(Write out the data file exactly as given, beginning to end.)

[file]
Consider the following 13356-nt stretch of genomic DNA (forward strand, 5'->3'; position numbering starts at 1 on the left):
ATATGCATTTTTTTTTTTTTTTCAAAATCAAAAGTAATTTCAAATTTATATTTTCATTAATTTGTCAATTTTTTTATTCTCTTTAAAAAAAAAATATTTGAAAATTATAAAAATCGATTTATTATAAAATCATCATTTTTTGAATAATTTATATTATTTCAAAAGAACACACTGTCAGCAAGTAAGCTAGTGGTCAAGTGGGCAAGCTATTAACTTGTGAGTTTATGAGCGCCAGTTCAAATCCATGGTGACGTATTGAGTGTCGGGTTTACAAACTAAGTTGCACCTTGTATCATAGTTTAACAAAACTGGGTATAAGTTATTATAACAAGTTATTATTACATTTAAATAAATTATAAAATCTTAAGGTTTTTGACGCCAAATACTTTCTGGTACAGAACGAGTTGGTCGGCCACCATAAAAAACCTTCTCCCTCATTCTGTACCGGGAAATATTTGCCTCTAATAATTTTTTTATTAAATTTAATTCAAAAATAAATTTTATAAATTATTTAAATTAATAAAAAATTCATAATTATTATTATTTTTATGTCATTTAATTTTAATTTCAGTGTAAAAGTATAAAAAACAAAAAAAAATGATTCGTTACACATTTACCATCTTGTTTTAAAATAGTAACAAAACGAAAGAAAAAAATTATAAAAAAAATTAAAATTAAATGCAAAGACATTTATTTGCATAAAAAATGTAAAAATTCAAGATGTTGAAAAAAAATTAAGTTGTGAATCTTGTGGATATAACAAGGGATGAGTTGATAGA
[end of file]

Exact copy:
Consider the following 13356-nt stretch of genomic DNA (forward strand, 5'->3'; position numbering starts at 1 on the left):
ATATGCATTTTTTTTTTTTTTTCAAAATCAAAAGTAATTTCAAATTTATATTTTCATTAATTTGTCAATTTTTTTATTCTCTTTAAAAAAAAAATATTTGAAAATTATAAAAATCGATTTATTATAAAATCATCATTTTTTGAATAATTTATATTATTTCAAAAGAACACACTGTCAGCAAGTAAGCTAGTGGTCAAGTGGGCAAGCTATTAACTTGTGAGTTTATGAGCGCCAGTTCAAATCCATGGTGACGTATTGAGTGTCGGGTTTACAAACTAAGTTGCACCTTGTATCATAGTTTAACAAAACTGGGTATAAGTTATTATAACAAGTTATTATTACATTTAAATAAATTATAAAATCTTAAGGTTTTTGACGCCAAATACTTTCTGGTACAGAACGAGTTGGTCGGCCACCATAAAAAACCTTCTCCCTCATTCTGTACCGGGAAATATTTGCCTCTAATAATTTTTTTATTAAATTTAATTCAAAAATAAATTTTATAAATTATTTAAATTAATAAAAAATTCATAATTATTATTATTTTTATGTCATTTAATTTTAATTTCAGTGTAAAAGTATAAAAAACAAAAAAAAATGATTCGTTACACATTTACCATCTTGTTTTAAAATAGTAACAAAACGAAAGAAAAAAATTATAAAAAAAATTAAAATTAAATGCAAAGACATTTATTTGCATAAAAAATGTAAAAATTCAAGATGTTGAAAAAAAATTAAGTTGTGAATCTTGTGGATATAACAAGGGATGAGTTGATAGA